Goaltender Ben Bishop must be formidable: He grew an inch in stature from the time I left my house until I arrived at the arena.
According to a radio discussion about the Senators newest acquisition, he was “6-7,” but became 6-7 “and a half” while I was driving on the Queenway and as I parked my car, he was referred to as “6-8.”
Let’s just agree he’s large. Now, whether this latest potential saviour will be large and in charge in the Senators goal crease for years to come, remains to be seen.
After all, Robin Lehner – yesterday’s emergency callup starter/winner versus the New York Islanders — was supposed to be that guy, and Brian Elliott and Pascal Leclaire before him. Craig Anderson is The Guy this season, but when Andy was less than handy in the kitchen the other night, slicing a tendon on his baby finger, the Senators found themselves down a quart in the goalie department.
Anderson could be back in two to three weeks, but his injury expedited Ottawa’s recently declared bid to add to its goaltender depth, and Bishop comes here with terrific AHL credentials, including MVP honours in the recent AHL all-star game.
Senators general manager Bryan Murray, who acquired Bishop, 25, from the St. Louis Blues for a 2013 second-round draft choice, says NHL teams walk a fine line on player depth and he felt his heart skip a beat when Anderson’s backup, Alex Auld, had his hand stepped on during a recent practice.
“I thought, wow, if we have another injury we are really out of luck,” Murray said on Sunday afternoon. “That motivated me a little bit more, but we had been talking about another goaltender prior to that.”
Clearly, the organization has soured somewhat on the fiery Lehner, who has not had an easy time in Binghamton. Just to add to the goalie soap opera, though, Lehner was stellar in Ottawa’s 5-2 win over the Isles on Sunday. Selected in the second round by Ottawa in 2009, Lehner has one year remaining on a two-way deal while Bishop vaults past him on the depth chart with a new one-year extension, a one-way deal worth $650,000.
Senators goalie coach Rick Walmsley coached Bishop for two years in the the Blues organization and recommended him highly.
Five years older than Lehner, Bishop has three times the professional experience. Though he has played just 13 NHL games, Bishop is arguably the top AHL goalie at the moment, with a 24-14-0 record for the Peoria Rivermen, 2.26 goals-against average and .928 save percentage.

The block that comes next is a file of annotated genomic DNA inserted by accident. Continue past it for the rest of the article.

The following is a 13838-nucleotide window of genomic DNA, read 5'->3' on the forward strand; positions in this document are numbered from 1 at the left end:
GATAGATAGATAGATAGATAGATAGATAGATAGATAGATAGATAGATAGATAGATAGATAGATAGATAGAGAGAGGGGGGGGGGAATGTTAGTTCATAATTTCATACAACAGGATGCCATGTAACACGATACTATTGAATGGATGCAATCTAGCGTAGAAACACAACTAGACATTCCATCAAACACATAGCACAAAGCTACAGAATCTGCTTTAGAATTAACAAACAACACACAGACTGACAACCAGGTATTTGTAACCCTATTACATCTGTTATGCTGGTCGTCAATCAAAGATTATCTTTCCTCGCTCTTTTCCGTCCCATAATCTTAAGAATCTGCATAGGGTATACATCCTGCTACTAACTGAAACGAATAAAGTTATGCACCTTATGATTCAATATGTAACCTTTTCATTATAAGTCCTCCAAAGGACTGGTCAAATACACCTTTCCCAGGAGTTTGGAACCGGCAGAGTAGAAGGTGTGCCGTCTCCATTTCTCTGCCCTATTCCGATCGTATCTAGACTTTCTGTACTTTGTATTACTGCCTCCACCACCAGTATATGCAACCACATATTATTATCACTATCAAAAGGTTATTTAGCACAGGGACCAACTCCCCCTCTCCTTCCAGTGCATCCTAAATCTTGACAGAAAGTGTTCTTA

Drafted in the third round, 85th overall, in 2005, Bishop was rated a great chance of making the NHL club out of training camp but St. Louis kept former Senators starter Elliott to go with Jaroslav Halak. By dealing Bishop now, the Blues avoid losing him for nothing this summer when he was eligible to become a Group 6 unrestricted free agent.
Several NHL sources said Bishop, a native of Denver who grew up in St. Louis, is NHL ready and considered a person of character.
(Footnote: As a teen, Bishop was involved in a legendary NAHL line brawl — a Youtube favorite — while a member of the Texas Tornado).
Without reservation, Bishop is thrilled to be a member of the Senators, with a door opened to the NHL, finally.
“Words cannot describe how excited I am right now,” Bishop said on Sunday. “I was hoping to be in St. Louis at the start of the year, that didn’t work out so I just wanted to come down here (Peoria) and show 29 other teams I was ready to play in the NHL.”
Asked to describe his style of play, Bishop said he uses his size and technique to fill the net, but Blues broadcaster Darren Pang, a former NHL goalie, considers Bishop to be athletic for a big man.
Where Bishop fits in immediately isn’t clear. Murray was to meet with the coaching staff after Sunday’s game. The Senators are in Boston Tuesday and play host to the Chicago Blackhawks Friday.
“Do we play him a couple of games in Binghamton or do we give him a game here?” Murray asked rhetorically.
The expectation is for Anderson to return to the lineup and play the bulk of the games once again. It’s next season, with Bishop on a one-way, when the new big man can figure on being in Ottawa. Lehner will have to improve his credentials with better numbers, and greater maturity, at the AHL level. It wasn’t that long ago that the organization was raving about Lehner’s potential as the goalie of the future.
“Now we have competition,” Murray said. “Performance will dictate who will be that person. That’s the way I feel about it. I think we need that challenge within. As you know, Robin has had a tougher time than we thought he might have down there.”
If the trade hurt him, Lehner wasn’t showing it after his 28-save victory.
“Another guy, another player,” Lehner said about the Bishop acquisition. “It’s competition. I’m just trying my best to help the team win right now. I’m not really thinking about the future.”